We report a family of French Canadian and Dutch ancestry with hereditary ferritinopathy (neuroferritinopathy) and a novel mutation (C insertion at nt646-647 in exon 4) in the ferritin light chain gene, resulting in a longer than normal protein. Our failure to immunostain most of the abnormal ferritin deposits in the proband with a conformation-dependent monoclonal antibody to ferritin light chain supported a previously postulated conformational change of ferritin light chain in this disease. The posterior putamen and cerebellum were the primary pathologic loci in our proband, but asymptomatic hepatocytic intranuclear accumulations of iron and ferritin also were present. Both neurons and glia displayed highly distinctive, if not pathognomonic, swollen to vacuolated nuclei containing ferritin and iron. Hyaline deposits, again staining for both ferritin and iron, were additional morphologic features that may be unique to the ferritinopathies. The iron, at least in putamen where there was a nearly 40-fold increase, appeared to be both in the ferrous (Fe2+) and ferric (Fe3+) form; it was the most likely cause of the observed neuronal and glial apoptosis. We found morphologic evidence of both lipid peroxidation and abnormal nitration of proteins in putaminal neurons and glia, confirming the expected oxidative stress due to this excessive iron. Biochemical and immunohistochemical abnormalities in mitochondria also were demonstrated, probably due to an imbalance in iron homeostasis that had a deleterious effect on the respiratory chain.
"However, it should be taken into account that the iron/ferritin aggregates can be present in brain patients several years before the developing of symptoms, as revealed by MRI analysis (Keogh et al., 2012). In addition, they are present in extraneuronal tissues that do not always show dysfunction (Curtis et al., 2001; Mancuso et al., 2005). "
"Superoxide dismutase 1 (SOD1), an ROS scavenger, remained unchanged for the Lwt clone grown for up to 14 days, while it increased to comparable levels in the two variant clones, possibly as a response to oxidative stress (Fig. 1F). L-ferritin variant expression induces apoptosis in HeLa cells There is in vivo morphological evidence for oxidative damage to neurons and glia in the putamen of a patient with the 498InsTC mutation (Mancuso et al., 2005); therefore, we analyzed the relationship between oxidative stress and cellular death. After 4 days of growth in the absence of doxycycline, we could not detect signs of apoptosis or cell death, but after 10–14 days analysis, the fluorescent dye 4,6-diamidino-z-phenylindole (DAPI) showed about 10–15% apoptotic cells for the 460InsA clone and 20% for the 498InsTC clone, while it showed b 2% for the Lwt clone (Fig. 2A). "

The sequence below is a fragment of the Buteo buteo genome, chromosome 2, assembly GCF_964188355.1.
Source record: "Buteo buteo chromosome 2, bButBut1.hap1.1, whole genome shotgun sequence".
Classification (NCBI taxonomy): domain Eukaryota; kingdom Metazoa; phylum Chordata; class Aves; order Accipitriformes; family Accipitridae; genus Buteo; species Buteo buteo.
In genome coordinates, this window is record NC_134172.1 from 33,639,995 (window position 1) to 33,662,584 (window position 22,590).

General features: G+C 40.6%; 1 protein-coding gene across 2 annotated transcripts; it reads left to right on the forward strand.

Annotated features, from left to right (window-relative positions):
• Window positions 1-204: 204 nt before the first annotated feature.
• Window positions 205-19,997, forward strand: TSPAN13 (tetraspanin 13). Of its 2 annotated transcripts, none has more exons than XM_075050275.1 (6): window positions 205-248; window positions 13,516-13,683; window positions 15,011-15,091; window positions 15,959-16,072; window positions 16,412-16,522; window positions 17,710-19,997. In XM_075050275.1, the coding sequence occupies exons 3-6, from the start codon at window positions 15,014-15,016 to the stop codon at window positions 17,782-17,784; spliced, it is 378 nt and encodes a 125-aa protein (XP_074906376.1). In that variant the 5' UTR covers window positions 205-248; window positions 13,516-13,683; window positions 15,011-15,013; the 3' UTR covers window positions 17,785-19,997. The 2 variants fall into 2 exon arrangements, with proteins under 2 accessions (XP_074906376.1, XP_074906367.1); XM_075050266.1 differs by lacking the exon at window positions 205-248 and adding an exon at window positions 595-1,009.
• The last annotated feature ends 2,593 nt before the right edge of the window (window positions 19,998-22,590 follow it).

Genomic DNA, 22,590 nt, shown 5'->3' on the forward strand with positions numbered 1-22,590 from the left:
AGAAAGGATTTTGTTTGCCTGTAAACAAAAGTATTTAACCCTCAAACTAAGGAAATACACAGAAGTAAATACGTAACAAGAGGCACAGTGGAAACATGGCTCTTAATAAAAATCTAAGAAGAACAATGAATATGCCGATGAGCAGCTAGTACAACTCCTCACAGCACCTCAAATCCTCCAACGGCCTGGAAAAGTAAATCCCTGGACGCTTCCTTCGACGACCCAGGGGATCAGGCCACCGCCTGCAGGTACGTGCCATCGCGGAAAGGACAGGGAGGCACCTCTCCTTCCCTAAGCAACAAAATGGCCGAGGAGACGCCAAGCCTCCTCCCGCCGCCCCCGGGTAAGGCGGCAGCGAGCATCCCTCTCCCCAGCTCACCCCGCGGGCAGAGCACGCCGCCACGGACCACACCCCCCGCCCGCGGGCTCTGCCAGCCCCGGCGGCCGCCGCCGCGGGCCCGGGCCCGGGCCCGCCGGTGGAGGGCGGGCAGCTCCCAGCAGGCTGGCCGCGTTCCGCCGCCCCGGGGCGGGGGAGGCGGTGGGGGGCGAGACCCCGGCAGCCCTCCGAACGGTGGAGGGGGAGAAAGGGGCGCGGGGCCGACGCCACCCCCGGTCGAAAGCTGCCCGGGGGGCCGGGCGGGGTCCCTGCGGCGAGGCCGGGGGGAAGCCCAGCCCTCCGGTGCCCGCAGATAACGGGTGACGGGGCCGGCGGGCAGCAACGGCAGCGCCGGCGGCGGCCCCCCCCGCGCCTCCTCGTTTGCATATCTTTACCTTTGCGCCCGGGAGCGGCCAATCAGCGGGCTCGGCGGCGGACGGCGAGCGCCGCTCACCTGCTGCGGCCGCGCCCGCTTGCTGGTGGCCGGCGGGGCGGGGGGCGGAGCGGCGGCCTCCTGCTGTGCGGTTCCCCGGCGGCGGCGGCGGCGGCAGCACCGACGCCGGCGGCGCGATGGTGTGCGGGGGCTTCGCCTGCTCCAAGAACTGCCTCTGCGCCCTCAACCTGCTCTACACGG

[Show abstract][Hide abstract] ABSTRACT: We developed two new Neuroferritinopathy mice models (NF).•NF brains are characterized by iron/ferritin accumulation and oxidative damage.•NF brains show granules of lipofuscine associated with iron.•A mechanism of lipofuscine formation is proposed.•NF mice show impaired motor coordination increasing with age.
Neurobiology of Disease 11/2014; DOI:10.1016/j.nbd.2014.10.023 · 5.08 Impact Factor
"Conversely, too much iron can also cause neurologic disease. Neuroferritinopathy, a disorder of movement characterized by extrapyramidal symptoms, is thought to be because of a mutation in ferritin light chain gene 1 resulting in ferritin and iron accumulation in the brain (Mancuso et al., 2005). "
[Show abstract][Hide abstract] ABSTRACT: Iron is essential for normal cellular functioning of the central nervous system. Abnormalities in iron metabolism may lead to neuronal death and abnormal iron deposition in the brain. Several studies have suggested a link between brain iron deposition in normal aging and chronic neurologic diseases, including multiple sclerosis (MS). In MS, it is still not clear whether iron deposition is an epiphenomenon or a mediator of disease processes. In this review, the role of iron in the pathophysiology of MS will be summarized. In addition, the importance of conventional and advanced magnetic resonance imaging techniques in the characterization of brain iron deposition in MS will be reviewed. Although there is currently not enough evidence to support clinical use of iron chelation in MS, an overview of studies of iron chelation or antioxidant therapies will be also provided.
Neurobiology of Aging 05/2014; 35. DOI:10.1016/j.neurobiolaging.2014.03.039 · 5.01 Impact Factor
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